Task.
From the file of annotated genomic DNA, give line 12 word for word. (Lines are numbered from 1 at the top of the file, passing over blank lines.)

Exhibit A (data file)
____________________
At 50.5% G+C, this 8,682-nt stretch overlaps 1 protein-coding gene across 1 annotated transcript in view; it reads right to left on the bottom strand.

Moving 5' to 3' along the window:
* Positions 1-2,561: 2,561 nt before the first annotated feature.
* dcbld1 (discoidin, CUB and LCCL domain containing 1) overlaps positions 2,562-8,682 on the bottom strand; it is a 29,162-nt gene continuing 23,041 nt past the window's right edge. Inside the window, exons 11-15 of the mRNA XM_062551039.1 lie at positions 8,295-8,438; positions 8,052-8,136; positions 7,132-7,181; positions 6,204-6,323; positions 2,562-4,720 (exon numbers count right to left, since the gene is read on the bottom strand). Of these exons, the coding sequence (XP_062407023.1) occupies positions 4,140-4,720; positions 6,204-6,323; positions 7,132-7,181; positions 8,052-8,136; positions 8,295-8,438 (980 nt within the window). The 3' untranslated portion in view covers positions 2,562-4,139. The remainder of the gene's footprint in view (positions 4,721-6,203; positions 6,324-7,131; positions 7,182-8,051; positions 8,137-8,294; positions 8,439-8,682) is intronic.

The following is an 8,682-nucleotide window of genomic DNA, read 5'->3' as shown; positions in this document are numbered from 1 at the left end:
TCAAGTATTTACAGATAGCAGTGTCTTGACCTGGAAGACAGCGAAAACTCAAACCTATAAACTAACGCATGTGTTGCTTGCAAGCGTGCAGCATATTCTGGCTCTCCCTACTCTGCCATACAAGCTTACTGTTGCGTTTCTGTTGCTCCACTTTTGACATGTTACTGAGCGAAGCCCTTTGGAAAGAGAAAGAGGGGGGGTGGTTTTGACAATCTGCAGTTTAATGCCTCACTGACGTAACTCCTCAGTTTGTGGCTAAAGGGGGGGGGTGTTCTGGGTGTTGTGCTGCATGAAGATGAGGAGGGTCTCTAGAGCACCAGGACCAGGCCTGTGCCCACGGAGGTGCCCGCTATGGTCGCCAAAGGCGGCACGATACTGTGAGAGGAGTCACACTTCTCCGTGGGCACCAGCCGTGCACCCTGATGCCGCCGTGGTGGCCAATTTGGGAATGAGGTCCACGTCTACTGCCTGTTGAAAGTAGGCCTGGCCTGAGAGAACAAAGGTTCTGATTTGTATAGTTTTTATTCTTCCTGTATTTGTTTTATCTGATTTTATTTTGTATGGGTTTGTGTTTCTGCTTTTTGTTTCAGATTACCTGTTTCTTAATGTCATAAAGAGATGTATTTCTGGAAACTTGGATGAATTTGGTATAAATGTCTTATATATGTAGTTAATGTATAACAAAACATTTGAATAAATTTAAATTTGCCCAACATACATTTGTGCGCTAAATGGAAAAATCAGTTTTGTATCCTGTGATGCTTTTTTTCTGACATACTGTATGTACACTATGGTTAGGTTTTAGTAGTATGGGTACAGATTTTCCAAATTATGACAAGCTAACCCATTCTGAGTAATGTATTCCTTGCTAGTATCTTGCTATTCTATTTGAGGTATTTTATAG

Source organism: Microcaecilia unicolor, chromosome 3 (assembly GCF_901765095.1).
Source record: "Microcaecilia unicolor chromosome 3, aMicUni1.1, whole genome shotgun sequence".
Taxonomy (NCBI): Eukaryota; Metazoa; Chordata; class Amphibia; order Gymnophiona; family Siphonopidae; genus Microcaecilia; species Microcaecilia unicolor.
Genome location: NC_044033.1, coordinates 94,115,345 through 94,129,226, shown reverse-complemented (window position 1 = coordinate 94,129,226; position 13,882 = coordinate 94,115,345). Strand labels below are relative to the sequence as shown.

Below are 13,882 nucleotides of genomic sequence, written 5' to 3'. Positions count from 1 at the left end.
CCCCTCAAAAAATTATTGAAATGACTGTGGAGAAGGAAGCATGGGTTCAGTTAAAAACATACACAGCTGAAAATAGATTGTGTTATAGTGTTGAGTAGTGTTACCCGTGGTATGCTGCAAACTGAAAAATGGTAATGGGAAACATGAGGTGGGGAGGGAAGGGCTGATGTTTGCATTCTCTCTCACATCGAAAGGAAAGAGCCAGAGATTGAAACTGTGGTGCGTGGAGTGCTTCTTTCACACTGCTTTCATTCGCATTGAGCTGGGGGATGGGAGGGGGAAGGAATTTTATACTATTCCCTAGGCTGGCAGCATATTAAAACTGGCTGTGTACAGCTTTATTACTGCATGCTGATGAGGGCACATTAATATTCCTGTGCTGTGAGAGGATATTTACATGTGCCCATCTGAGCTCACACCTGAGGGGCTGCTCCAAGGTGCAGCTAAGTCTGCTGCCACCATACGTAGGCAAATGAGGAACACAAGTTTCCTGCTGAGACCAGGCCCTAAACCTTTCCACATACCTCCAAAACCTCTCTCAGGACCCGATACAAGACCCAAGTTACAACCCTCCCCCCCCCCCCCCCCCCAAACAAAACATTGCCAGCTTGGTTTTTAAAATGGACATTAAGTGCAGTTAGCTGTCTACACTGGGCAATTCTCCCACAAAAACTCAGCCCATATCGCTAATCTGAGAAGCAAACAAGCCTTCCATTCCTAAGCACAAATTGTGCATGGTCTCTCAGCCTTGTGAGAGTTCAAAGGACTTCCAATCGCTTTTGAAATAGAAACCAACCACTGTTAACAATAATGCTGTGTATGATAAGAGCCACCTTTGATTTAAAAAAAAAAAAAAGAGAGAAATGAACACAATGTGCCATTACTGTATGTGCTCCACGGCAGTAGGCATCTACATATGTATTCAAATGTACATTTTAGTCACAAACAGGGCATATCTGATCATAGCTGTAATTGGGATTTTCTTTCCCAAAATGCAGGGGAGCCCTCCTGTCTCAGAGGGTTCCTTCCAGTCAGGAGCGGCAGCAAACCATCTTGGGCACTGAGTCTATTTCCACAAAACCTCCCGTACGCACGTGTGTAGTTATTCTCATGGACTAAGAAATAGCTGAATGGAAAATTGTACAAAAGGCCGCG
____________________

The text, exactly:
CCCCTCAAAAAATTATTGAAATGACTGTGGAGAAGGAAGCATGGGTTCAGTTAAAAACATACACAGCTGAAAATAGATTGTGTTATAGTGTTGAGTAGTGTTACCCGTGGTATGCTGCAAACTGAAAAATGGTAATGGGAAACATGAGGTGGGGAGGGAAGGGCTGATGTTTGCATTCTCTCTCACATCGAAAGGAAAGAGCCAGAGATTGAAACTGTGGTGCGTGGAGTGCTTCTTTCACACTGCTTTCATTCGCATTGAGCTGGGGGATGGGAGGGGGAAGGAATTTTATACTATTCCCTAGGCTGGCAGCATATTAAAACTGGCTGTGTACAGCTTTATTACTGCATGCTGATGAGGGCACATTAATATTCCTGTGCTGTGAGAGGATATTTACATGTGCCCATCTGAGCTCACACCTGAGGGGCTGCTCCAAGGTGCAGCTAAGTCTGCTGCCACCATACGTAGGCAAATGAGGAACACAAGTTTCCTGCTGAGACCAGGCCCTAAACCTTTCCACATACCTCCAAAACCTCTCTCAGGACCCGATACAAGACCCAAGTTACAACCCTCCCCCCCCCCCCCCCCCCAAACAAAACATTGCCAGCTTGGTTTTTAAAATGGACATTAAGTGCAGTTAGCTGTCTACACTGGGCAATTCTCCCACAAAAACTCAGCCCATATCGCTAATCTGAGAAGCAAACAAGCCTTCCATTCCTAAGCACAAATTGTGCATGGTCTCTCAGCCTTGTGAGAGTTCAAAGGACTTCCAATCGCTTTTGAAATAGAAACCAACCACTGTTAACAATAATGCTGTGTATGATAAGAGCCACCTTTGATTTAAAAAAAAAAAAAAGAGAGAAATGAACACAATGTGCCATTACTGTATGTGCTCCACGGCAGTAGGCATCTACATATGTATTCAAATGTACATTTTAGTCACAAACAGGGCATATCTGATCATAGCTGTAATTGGGATTTTCTTTCCCAAAATGCAGGGGAGCCCTCCTGTCTCAGAGGGTTCCTTCCAGTCAGGAGCGGCAGCAAACCATCTTGGGCACTGAGTCTATTTCCACAAAACCTCCCGTACGCACGTGTGTAGTTATTCTCATGGACTAAGAAATAGCTGAATGGAAAATTGTACAAAAGGCCGCG